County candidates prioritize environment
Lives: Lake Bluff
Family: Divorced; three children; nine grandchildren
Education: MS in nursing from the University of Illinois
Family: husband; four sons
Education: Master’s and PhD in biochemistry from the University of Rochester
Updated: November 2, 2012 10:22AM
LINCOLNSHIRE — Protecting the environment has emerged as the paramount concern for the two candidates seeking the Lake County Board’s 21st District seat.
“The residents of District 21 are very conscious of the environment,” said Republican incumbent Ann Maine.
The Lincolnshire resident added that she supports building more regional bike paths and filling in the missing link in the Des Plaines River Trail near Milwaukee Avenue and Aptakisic Road in Lincolnshire.
Democratic challenger Arlene Hickory focused her environmental agenda on improving water conservation, supporting organic farms and increasing solar energy in southwest Lake County.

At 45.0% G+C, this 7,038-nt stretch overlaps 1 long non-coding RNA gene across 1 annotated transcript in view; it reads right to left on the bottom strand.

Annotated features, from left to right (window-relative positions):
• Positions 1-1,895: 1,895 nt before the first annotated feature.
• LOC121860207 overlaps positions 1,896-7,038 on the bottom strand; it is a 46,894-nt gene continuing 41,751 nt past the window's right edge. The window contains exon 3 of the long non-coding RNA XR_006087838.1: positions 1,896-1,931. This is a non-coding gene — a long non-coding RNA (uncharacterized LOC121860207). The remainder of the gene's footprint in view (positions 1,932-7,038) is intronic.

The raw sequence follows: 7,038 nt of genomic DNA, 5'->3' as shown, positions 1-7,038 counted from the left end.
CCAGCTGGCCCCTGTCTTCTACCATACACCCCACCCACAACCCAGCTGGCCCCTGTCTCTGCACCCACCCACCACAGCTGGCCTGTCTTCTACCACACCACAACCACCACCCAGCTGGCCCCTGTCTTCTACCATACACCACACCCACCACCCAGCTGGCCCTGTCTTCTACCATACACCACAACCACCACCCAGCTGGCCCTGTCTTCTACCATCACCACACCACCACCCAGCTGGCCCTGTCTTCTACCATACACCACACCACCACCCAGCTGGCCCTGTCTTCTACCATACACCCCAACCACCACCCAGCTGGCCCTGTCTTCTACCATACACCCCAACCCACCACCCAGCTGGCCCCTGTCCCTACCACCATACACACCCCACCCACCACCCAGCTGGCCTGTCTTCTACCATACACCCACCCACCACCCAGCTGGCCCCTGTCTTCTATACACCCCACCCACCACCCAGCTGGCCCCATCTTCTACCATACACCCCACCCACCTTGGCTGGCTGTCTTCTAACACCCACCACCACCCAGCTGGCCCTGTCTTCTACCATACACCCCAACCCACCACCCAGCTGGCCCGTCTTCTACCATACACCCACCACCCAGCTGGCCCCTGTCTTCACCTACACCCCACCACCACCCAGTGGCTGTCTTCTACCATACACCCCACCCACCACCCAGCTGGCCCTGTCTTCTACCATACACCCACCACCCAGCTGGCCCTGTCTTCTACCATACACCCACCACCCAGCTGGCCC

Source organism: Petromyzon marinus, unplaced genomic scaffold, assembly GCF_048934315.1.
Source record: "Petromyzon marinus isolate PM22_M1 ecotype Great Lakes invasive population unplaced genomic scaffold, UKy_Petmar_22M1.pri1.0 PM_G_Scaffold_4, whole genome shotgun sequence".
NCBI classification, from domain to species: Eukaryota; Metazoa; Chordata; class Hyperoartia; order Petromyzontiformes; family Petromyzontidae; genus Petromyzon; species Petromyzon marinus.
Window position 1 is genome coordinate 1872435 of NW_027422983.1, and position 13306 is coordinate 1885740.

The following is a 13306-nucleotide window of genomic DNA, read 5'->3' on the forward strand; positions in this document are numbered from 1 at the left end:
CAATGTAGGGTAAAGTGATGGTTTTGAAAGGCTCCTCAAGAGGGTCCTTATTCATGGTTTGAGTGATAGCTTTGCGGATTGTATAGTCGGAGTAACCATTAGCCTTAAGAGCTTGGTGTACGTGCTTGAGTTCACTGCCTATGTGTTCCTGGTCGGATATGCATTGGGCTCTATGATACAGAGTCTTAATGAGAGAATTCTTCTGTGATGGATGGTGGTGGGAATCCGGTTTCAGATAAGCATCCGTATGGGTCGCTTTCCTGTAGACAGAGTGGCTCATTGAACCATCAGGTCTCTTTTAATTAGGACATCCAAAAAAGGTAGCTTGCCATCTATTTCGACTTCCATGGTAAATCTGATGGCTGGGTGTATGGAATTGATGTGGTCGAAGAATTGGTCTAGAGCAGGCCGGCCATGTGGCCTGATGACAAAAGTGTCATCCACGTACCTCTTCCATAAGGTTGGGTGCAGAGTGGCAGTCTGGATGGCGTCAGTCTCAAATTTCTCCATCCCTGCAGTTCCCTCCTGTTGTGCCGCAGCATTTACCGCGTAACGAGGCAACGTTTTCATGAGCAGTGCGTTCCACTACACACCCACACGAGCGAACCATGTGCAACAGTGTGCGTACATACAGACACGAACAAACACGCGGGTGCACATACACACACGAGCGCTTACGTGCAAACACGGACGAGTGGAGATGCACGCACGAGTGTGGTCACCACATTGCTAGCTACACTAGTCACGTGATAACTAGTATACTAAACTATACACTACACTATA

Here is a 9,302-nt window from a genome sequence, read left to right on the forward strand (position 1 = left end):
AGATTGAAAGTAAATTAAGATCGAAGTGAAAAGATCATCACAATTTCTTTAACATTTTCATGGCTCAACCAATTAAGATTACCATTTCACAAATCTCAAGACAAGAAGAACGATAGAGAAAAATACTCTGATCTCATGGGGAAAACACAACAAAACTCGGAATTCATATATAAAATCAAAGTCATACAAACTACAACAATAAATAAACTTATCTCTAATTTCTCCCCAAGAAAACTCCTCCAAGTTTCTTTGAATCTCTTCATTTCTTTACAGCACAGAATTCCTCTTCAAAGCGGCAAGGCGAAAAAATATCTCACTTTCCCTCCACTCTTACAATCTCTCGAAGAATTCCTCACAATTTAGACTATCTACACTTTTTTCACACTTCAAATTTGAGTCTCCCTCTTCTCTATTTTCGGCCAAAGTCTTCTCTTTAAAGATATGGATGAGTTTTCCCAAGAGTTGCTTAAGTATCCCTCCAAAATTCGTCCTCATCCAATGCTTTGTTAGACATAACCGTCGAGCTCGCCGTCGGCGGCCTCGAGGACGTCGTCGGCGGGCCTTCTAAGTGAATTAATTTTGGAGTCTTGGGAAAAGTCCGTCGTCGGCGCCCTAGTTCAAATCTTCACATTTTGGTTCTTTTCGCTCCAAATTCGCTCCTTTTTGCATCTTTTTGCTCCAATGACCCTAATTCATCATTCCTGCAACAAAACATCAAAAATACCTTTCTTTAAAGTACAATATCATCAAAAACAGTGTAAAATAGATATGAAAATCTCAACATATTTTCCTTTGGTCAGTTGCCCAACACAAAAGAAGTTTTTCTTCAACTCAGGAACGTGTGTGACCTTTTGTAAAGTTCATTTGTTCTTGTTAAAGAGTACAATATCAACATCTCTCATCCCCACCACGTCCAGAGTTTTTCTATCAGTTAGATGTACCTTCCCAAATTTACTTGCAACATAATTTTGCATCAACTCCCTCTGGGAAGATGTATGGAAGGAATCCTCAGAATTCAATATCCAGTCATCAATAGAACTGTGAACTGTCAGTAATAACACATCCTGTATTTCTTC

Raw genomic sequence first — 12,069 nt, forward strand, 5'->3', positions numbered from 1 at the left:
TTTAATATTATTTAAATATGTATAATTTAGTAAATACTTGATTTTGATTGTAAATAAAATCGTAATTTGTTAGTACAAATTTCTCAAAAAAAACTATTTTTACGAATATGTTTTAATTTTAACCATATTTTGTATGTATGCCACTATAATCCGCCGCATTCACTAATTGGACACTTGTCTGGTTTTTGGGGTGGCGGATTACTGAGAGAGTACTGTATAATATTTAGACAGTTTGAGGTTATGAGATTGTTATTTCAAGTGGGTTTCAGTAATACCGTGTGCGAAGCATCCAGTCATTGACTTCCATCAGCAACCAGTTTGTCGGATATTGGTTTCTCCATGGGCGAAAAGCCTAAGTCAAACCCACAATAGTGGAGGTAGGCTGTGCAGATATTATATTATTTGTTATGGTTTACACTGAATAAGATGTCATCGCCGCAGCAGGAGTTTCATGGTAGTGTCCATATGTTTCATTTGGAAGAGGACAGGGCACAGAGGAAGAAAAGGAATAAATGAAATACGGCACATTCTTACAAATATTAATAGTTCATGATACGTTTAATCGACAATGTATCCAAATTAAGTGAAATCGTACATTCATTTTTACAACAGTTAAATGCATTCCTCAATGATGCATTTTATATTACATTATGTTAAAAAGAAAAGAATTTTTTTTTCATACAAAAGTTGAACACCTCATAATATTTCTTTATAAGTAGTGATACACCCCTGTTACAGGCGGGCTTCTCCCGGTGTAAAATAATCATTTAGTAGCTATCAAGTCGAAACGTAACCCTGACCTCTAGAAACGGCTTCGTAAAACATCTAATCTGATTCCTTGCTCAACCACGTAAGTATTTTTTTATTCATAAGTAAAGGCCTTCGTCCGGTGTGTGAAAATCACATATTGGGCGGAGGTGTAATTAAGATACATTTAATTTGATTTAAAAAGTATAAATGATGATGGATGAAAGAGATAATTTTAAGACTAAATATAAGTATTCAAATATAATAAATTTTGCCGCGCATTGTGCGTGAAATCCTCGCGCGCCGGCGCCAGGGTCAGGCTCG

But the two also offered divergent sets of goals for their terms.
Maine, who has held the county seat for 10 years and also serves as president of the Lake County Forest Preserve District, said she brings the experience she has gained from governing in both prosperous and difficult times.
“It’s been a very interesting and exciting and engaging time for me,” Maine said. “We have to be just as careful when we have a lot of money as when we don’t.”
Hickory offered strategies to expand the county’s reach, including a plan to create a publicly owned bank for Lake County.
The institution would focus on lending to businesses intent on creating new jobs, Hickory explained. She said she also would seek ways to support the area’s small farms and get more citizens involved in the governing process.
“It’s a jobs issue,” she said. “The citizens need to know — they own the roads, they own the forest preserve. They should be involved in the projects from the beginning.”
Among her accomplishments, Hickory noted that she worked with the North Chicago Veterans Administration in the early 1980s to develop the nation’s second treatment program for post-traumatic stress disorder.
Maine touted the drop in the forest preserve’s tax levy in the last four years.